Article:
Cennini was from the town of Colle di Val d’Elsa in Tuscany, and studied with the Florentine painter Agnolo Gaddi (active 1369, †1398). Cennini’s birth and death dates are unknown, but he married a woman from Citadella, north of Padua, and is documented as working in Padua in the closing years of the 14th century. His art treatise, the Libro dell’Arte is known through three early manuscripts, the earliest being in the Laurentian Library in Florence (Laurenziana, LCCVIII, codex 23), which is dated 1437. The work was first published in 1821 by Giuseppe Tambroni. Attempts have been made to attribute art works to Cennini, but nothing is secure.
This link leads to the Milanesi edition of the Libro dell’Arte, published in 1859 and available through Google Books. Pisa’s Scuola Superiore Normale also has the digitized Libro. The school, part of the Pisa University system, provides a website which has an excellent section on digitized art treatises. This link leads to the start page. Linking to individual books is not possible, as the links are unstable.
Cennini never discusses red chalk or crayon, but he speaks of hematite several times in his Libro dell’Arte. In chapters XV-XVII, he discusses how to make grounds for both parchment and paper, saying, among other things, how the support should be flattened, how the pigments must be well ground, and how to apply the tinting grounds with a soft brush. The chapters are very short; often just a few sentences long. Chapter XVIII discusses how to make a purple ground from hematite and lead white. He calls the color morella and gives an alternate color name, pagonazza. (Porpora, the more recognizable word for purple, appears twice in the Libro.)
Morella is a plant of the nightshade family, whose fruit or berry is a deep purple. It is also the name given to a blue-flowered plant, turnsole in English, which was used to produce a blue to purple dye. According to Treccani, the Italian encyclopedia and dictionary, pagonazza is a variant of paonazzo, as is pavonazza, and refers to a violet color in the peacock’s tail plumage. (I had a look at photos of peacocks and I didn’t see any feathers that looked particularly purple. Maybe the length, before the eye, is a dusty purple. I’ll have to remember to look for this when I next see a live peacock.) For a confirmation of the color purple, Filarete (1400-69) in his Trattato di Architettura, f.181v, says “azurro e rosso fa pagonazzo, o vuoi dire morello.” (Filarete’s treatise is online at SSN Pisa.) One can only imagine how many times pagonazza/o and morella/o were said together, up and down the peninsula, to convey the color.
To make this color purple, Cennini combines ½ ounce of lead white with a fava bean amount of hematite. (The fava bean measure shows he’s on the same wavelength as the cookbook writer, Julia Child, with her pea-sized dots of butter; along with Ada Boni and Elizabeth David, with their walnut measure. Or, at least, I can’t think of one without the others when I read these measures.) He uses two slightly different names for hematite, amatita and amatista, in the Libro. The a at the beginning may be a nice vestige of the Greek word. Ematite is the word used for hematite in current Italian.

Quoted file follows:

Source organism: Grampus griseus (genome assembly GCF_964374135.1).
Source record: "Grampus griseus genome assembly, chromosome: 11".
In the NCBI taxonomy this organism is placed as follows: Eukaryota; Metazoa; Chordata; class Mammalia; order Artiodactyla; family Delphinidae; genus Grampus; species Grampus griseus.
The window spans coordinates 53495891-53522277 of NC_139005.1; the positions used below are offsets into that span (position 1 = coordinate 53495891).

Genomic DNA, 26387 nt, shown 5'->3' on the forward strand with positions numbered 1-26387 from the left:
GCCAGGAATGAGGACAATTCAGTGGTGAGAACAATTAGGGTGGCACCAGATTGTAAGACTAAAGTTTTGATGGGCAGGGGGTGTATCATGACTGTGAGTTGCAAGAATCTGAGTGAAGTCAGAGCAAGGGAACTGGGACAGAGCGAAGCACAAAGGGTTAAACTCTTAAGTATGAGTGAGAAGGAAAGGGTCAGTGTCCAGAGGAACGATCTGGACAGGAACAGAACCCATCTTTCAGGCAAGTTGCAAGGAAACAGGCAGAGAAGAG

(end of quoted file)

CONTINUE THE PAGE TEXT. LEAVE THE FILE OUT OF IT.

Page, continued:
Cennini says of the white lead and hematite, “grind them well, as much as you can; because grinding it a lot never hurts, but always enhances it.” In fact, grinding well and grinding long is the leitmotif of the Libro. Whether Cennini had a particularly purple hematite or whether his expert grinding turned the color from its usual red, is something that has to be left open.
Just above is a drawing attributed to Fra Angelico, and is dated to c. 1450. It is at the Boijmans Van Beuningen museum in Rotterdam, and is one from a series of ten miniature drawings figuring the life of Christ, of which the Boijmans has seven (link to the seven here). It is on parchment, unlike most of the existing 15th century metalpoints, which are on paper. The cataloguer describes the color of the ground as red-violet. It’s probably more red than Cennini’s ground color, but it would be interesting to read if they’ve examined the color in the lab. Two of the drawings in the series, the Lamentation, and Christ Among the Doctors appear to be on a slightly different color of prepared parchment. Again, I haven’t read about this, but it could be a different batch of preparation than the other five, they could have been photographed on more than one day (!), or maybe they were subjected to more light. In any case, it is very hard for me to take my eyes off the images of these drawings. I now have three on my desktop.
Note of 25 July: The Boijmans drawing may well be pagonazza in color. Serpone & Company, a Naples firm specializing in religious vestments, sells a short cape for bishops, which is similar in color and which they call paonazza.
Other references to hematite in the Libro include the use of a smoothed piece of hematite to burnish gold, and as a pigment for painting. Hematite-rich materials such as bol and sinopia are also discussed, but not in relation to drawings on paper or parchment.